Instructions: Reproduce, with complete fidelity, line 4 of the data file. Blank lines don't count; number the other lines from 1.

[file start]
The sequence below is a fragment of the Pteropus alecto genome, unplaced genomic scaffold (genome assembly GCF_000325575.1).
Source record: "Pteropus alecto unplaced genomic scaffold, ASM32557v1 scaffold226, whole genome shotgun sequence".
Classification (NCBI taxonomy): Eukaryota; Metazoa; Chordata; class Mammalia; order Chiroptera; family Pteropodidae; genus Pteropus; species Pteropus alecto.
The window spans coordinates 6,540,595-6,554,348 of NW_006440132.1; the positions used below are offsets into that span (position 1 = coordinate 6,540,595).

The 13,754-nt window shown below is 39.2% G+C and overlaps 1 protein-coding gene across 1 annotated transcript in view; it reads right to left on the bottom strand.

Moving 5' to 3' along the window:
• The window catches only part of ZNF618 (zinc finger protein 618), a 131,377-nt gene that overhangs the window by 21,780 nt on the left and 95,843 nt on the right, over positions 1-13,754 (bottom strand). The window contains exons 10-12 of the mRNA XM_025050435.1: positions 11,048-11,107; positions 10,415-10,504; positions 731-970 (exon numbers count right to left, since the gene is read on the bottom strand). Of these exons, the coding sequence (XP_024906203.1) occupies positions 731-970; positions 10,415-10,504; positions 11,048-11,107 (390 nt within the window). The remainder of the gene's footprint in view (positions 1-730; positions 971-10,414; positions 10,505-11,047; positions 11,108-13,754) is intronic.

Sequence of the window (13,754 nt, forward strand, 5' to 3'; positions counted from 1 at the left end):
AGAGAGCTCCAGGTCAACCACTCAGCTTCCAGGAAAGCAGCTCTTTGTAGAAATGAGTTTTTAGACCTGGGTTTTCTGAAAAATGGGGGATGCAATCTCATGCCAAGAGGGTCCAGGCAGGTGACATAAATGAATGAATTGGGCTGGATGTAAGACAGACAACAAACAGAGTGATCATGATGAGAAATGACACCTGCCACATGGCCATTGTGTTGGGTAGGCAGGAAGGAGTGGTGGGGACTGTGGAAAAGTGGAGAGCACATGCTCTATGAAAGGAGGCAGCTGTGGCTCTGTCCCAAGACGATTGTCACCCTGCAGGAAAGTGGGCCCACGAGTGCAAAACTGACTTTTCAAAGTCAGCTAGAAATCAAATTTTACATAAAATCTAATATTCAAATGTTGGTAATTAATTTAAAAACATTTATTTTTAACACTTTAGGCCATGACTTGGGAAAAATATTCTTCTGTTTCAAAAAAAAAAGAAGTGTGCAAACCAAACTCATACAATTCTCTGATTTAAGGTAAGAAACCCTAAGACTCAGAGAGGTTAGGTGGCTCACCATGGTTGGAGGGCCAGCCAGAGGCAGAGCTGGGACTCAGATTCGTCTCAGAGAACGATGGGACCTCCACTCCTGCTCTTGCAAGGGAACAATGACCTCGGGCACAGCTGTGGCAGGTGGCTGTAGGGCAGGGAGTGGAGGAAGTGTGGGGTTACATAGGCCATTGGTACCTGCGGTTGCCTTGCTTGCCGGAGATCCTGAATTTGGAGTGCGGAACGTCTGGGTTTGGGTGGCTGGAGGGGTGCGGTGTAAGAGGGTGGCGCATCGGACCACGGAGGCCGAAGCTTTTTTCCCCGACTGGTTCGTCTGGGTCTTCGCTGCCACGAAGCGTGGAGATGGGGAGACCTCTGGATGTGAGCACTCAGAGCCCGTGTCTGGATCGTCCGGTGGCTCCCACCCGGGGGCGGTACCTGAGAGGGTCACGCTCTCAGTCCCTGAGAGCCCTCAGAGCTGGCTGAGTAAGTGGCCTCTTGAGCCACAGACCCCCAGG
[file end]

The window spans coordinates 6,540,595-6,554,348 of NW_006440132.1; the positions used below are offsets into that span (position 1 = coordinate 6,540,595).